Mrs. Bird, 86, died of peritoneal cancer Dec. 13 at her home in Washington. She was profoundly affected by her experiences in Israel, and she spent her final decades as an activist for Arab-Israeli reconciliation. In 1989, she started a nonprofit organization called Partners for Peace that expressed sympathy for the suffering of everyday Palestinians and had little use for militancy on any sides.
The group, which disbanded last year, was best known for its national speaking tour called “Women of Jerusalem: Three Women, Three Faiths, One Shared City.”
The speaking events featured a Jewish Israeli, a Muslim Palestinian and a Christian Palestinian. The women — a revolving number of them over the years — were strangers to one another but agreed that Jerusalem should be shared among the three faiths.
That view was in stark opposition to the Israeli government’s official position that Jerusalem is the “eternal capital” of Israel. Israel captured Jerusalem’s eastern half — viewed as a future capital of a Palestinian state — during the 1967 Arab-Israeli War.
Appearing at synagogues, churches, community centers and universities across the country, the women attempted to present the common humanity of the three societies living in Israel and the Palestinian territories.
“I wanted ordinary women to speak to ordinary people in America,” Mrs. Bird told the Baltimore Jewish Times in 1998. “I felt that the voices not being heard were the women, the human voices. I felt Americans would respond to it.”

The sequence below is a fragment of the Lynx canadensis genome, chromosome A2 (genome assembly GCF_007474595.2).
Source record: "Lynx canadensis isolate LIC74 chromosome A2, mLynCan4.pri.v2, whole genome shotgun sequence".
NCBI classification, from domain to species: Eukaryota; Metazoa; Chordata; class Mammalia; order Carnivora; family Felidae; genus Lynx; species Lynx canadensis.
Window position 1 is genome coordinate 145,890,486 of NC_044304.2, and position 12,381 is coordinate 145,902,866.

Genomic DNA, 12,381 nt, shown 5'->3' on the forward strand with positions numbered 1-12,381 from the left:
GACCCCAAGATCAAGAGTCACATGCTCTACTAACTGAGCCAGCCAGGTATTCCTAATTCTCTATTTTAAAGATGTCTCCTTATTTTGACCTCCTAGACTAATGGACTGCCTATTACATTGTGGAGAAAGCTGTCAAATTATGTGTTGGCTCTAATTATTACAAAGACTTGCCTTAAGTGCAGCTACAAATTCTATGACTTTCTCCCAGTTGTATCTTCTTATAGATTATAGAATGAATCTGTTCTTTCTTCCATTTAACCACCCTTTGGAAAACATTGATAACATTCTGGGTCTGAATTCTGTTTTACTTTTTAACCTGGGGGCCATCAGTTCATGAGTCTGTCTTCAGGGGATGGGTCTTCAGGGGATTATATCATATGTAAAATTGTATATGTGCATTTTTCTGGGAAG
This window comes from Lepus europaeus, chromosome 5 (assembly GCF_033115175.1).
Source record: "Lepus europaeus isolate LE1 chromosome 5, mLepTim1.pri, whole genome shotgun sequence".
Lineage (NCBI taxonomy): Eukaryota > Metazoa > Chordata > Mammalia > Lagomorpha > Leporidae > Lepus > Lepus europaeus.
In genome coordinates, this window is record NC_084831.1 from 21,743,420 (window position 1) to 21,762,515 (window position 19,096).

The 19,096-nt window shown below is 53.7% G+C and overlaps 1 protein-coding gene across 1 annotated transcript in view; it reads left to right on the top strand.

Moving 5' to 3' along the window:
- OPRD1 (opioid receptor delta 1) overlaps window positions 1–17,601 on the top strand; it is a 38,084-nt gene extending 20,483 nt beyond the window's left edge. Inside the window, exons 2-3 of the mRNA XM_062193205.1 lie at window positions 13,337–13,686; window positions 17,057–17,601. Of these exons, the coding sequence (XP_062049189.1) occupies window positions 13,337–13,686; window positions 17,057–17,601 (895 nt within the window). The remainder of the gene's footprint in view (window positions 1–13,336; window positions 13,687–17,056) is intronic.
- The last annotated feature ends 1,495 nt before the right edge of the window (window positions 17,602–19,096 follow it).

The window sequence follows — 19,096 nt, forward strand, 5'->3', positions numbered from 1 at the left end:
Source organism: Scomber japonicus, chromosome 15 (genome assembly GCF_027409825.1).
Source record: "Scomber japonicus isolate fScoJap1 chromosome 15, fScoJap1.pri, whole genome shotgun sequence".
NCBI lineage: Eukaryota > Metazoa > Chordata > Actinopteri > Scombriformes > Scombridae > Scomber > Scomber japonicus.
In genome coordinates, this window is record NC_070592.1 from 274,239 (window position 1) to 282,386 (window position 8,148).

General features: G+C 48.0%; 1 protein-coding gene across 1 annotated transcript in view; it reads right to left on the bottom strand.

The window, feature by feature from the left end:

One Christian participant, Marianne Albina, echoed sentiments often expressed by Muslims in Israel.
“Oh, my God, it isn’t easy being a Christian in the holy land,” she was quoted in a 1998 talk in Washington, describing how Israeli checkpoints required her children to wake at 5 a.m. to get to school at 8. “It’s hard to love my enemy.”
The Jewish speakers selected for the program tended to be dovish and critical of the hard-line Israeli policy. Writing in The Washington Post in 2002, columnist Mary McGrory reported that the women were given frosty receptions in communities dominated by Christian fundamentalists and that they were turned away by some synagogues.
In short, McGrory wrote, they confronted “the monolithic quality of U.S. sentiment on Israel.”
Mrs. Bird’s group also worked to publicize allegations of torture and mistreatment of Arab Americans detained by Israel.
Retired ambassador Philip C. Wilcox Jr., president of the Foundation for Middle East Peace, an organization that provided grants to Partners for Peace, called Mrs. Bird an “impassioned, eloquent and dedicated” activist who “pursued the cause of peace in a dignified but resolute way.”